Bouquets and Brickbats

Firefighters earn plaudits for rescue

letters@thetribunenews.comAugust 9, 2013 

Jason Cox, left, and John Prickett, firefighters with the Paso Robles Fire Department, helped save a teenager from a burning car after it collided with a pole and downed several live power lines.

JOE JOHNSTON — jjohnston@thetribunenews.com Buy Photo

Firefighters from Paso Robles’ Station No. 1 deserve a huge bouquet for public service after risking their lives to save a 16-year-old boy trapped inside a burning car. The young driver — who was suspected of being under the influence of alcohol or drugs — hit a power pole at the south end of Paso Robles on Thursday night. When firefighters arrived on the scene, it was dark, live power lines were down and the car’s engine compartment was on fire. Firefighters managed to free the boy, whose injuries included two broken ankles, in about 10 minutes.

The rescue was a sobering reminder of the hazards public safety officers face as part of the job. They may not put their lives on the line every day, but when the need arises, they do whatever it takes to protect the public. For that, we offer each and every public safety officer a thank-you bouquet.

Alcohol-free card rooms? Why not?

The tables have turned for Grover Beach card room owner David Stearns. More than a decade ago, he opposed easing restrictions on card rooms. Among other changes, he objected to the proposed elimination of a requirement that Grover card rooms have liquor licenses. Gene Stroud, who was seeking to open his own card room back then, requested the changes, but they were denied by the City Council.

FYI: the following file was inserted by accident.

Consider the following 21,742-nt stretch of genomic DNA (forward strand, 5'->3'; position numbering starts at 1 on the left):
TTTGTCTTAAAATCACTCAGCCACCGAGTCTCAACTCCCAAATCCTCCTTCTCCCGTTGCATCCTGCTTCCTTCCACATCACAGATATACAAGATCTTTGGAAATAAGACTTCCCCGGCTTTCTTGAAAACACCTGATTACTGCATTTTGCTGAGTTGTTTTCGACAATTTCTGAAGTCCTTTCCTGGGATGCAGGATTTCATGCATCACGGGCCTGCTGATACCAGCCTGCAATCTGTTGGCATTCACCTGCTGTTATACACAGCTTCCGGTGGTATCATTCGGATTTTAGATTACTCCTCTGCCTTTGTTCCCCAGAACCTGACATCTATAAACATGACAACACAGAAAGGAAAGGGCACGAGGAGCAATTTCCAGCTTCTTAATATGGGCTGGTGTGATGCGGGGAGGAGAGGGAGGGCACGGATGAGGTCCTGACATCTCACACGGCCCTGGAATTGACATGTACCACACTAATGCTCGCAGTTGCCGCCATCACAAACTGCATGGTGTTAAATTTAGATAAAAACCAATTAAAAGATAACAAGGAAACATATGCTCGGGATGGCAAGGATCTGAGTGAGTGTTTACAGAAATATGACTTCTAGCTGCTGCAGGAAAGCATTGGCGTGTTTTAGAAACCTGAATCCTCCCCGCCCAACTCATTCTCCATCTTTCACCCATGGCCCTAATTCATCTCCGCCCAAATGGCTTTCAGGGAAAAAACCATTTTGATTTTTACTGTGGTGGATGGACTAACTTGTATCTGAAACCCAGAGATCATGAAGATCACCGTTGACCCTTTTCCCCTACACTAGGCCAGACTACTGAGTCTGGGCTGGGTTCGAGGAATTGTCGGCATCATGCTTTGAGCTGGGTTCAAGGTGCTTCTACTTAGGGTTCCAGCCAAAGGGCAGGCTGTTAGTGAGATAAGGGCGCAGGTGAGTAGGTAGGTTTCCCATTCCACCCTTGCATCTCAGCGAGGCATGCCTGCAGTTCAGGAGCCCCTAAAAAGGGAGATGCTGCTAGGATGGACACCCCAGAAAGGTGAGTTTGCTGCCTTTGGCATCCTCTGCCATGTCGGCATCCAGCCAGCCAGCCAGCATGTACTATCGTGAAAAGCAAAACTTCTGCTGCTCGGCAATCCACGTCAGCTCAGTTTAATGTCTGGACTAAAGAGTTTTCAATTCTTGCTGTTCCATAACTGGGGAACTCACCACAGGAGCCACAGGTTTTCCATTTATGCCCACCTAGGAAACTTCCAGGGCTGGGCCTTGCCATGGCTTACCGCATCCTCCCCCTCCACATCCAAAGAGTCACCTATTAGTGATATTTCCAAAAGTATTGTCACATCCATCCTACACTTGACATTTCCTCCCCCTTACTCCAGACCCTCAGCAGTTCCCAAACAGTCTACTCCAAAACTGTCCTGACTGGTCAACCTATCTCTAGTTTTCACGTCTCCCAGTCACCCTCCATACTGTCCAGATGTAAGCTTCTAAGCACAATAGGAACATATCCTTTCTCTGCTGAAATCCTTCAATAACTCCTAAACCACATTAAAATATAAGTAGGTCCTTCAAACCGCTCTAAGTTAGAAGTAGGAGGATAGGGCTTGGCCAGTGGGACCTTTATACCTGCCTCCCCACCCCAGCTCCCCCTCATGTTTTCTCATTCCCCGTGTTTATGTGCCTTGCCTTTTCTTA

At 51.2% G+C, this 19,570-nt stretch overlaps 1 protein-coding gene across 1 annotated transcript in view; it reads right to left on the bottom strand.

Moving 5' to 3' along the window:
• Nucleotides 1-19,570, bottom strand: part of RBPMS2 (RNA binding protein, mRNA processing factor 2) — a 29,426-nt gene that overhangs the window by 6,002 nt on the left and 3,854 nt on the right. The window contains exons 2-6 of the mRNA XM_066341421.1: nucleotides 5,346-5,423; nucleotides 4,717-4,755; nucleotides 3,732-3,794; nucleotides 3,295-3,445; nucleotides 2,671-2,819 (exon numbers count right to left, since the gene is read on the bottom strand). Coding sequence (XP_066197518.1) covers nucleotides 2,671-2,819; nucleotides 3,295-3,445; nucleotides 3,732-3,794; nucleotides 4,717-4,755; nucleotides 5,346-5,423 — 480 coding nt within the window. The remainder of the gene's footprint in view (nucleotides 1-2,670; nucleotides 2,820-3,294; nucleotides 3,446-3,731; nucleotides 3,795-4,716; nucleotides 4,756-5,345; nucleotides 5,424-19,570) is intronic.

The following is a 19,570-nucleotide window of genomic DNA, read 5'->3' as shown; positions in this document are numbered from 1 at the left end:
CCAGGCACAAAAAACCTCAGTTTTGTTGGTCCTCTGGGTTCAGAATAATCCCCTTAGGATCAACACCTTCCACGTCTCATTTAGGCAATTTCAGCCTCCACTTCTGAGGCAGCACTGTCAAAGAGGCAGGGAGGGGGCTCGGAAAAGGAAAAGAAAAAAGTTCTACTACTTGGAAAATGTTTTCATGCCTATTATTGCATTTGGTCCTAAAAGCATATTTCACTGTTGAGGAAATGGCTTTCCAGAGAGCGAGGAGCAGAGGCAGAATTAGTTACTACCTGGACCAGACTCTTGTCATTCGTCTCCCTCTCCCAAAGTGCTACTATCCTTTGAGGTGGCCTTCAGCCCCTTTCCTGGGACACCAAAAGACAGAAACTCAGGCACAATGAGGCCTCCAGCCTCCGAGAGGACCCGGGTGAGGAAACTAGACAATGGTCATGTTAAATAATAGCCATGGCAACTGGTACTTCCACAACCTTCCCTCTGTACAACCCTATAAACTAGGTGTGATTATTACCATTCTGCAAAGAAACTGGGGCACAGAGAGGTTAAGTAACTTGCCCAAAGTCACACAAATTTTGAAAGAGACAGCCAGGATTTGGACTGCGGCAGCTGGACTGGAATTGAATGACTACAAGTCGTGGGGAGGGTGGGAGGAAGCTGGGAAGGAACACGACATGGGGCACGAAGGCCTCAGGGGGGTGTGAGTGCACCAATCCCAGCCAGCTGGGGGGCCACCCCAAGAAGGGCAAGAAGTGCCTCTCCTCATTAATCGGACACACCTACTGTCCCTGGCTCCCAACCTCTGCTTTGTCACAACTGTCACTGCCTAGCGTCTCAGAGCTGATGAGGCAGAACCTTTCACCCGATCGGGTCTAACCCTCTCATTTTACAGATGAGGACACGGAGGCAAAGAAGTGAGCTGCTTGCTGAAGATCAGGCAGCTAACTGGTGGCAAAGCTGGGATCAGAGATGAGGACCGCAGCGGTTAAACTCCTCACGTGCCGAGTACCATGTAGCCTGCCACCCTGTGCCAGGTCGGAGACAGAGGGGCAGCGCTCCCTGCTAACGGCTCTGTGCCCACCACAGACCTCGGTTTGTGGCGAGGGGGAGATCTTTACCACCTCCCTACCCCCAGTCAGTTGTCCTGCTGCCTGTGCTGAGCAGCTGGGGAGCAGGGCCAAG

Now, lo these many years later, the positions are reversed: Stearns wants to be allowed to operate without a liquor license and Stroud is opposed. Stroud’s attorney calls the request “outrageous, and more than a little ironic.”

Yes, it is ironic. We’ll even apply the word “hypocritical” and we’ll lob a wild-card brickbat at Stearns.

But we see nothing wrong with the request to allow “dry” card rooms. In fact, there would likely be less potential for trouble without alcohol.

What’s more, it’s not as if removing the liquor license requirement would result in a huge proliferation of card rooms. There currently are only seven tables (not rooms, but tables) allowed in the entire city of Grover Beach; if the changes are approved, that number will increase only slightly, to nine.

The City Council has already given preliminary approval to the changes. We believe that’s the right call. While it’s unfortunate that this has turned into a feud between two businessmen, the council must resist being drawn into a grudge match and act in the best interests of the entire city.

Grant could help clean up beaches

Here’s some straight poop out of Sacramento: The State Water Board has made a preliminary decision to award two grants, totaling $2.7 million, to researchers who are trying to make it easier and faster to identify sources of fecal contamination in seawater.

One grant to the Southern California Coastal Water Research Project is for research on how fecal markers from various hosts — human, bird, dog, etc. — change as they decay in water. The other grant to the same organization is for development of portable equipment that will allow field testing of fecal samples, with real-time results.

“So what does all this have to do with me?” you might ask. Well, when you consider how long it took to determine that pigeon droppings were responsible for contamination near Pismo Pier, the value of speedy fecal ID’ing is clear. It means less time and money spent diagnosing the problem, and allows officials to move ahead toward finding a fix. And that, in turn, means fewer failing grades for our beaches.

But we’re getting ahead of ourselves. There’s obviously much work to do, and until we see some results, we’ll hold a beachy bouquet in abeyance.

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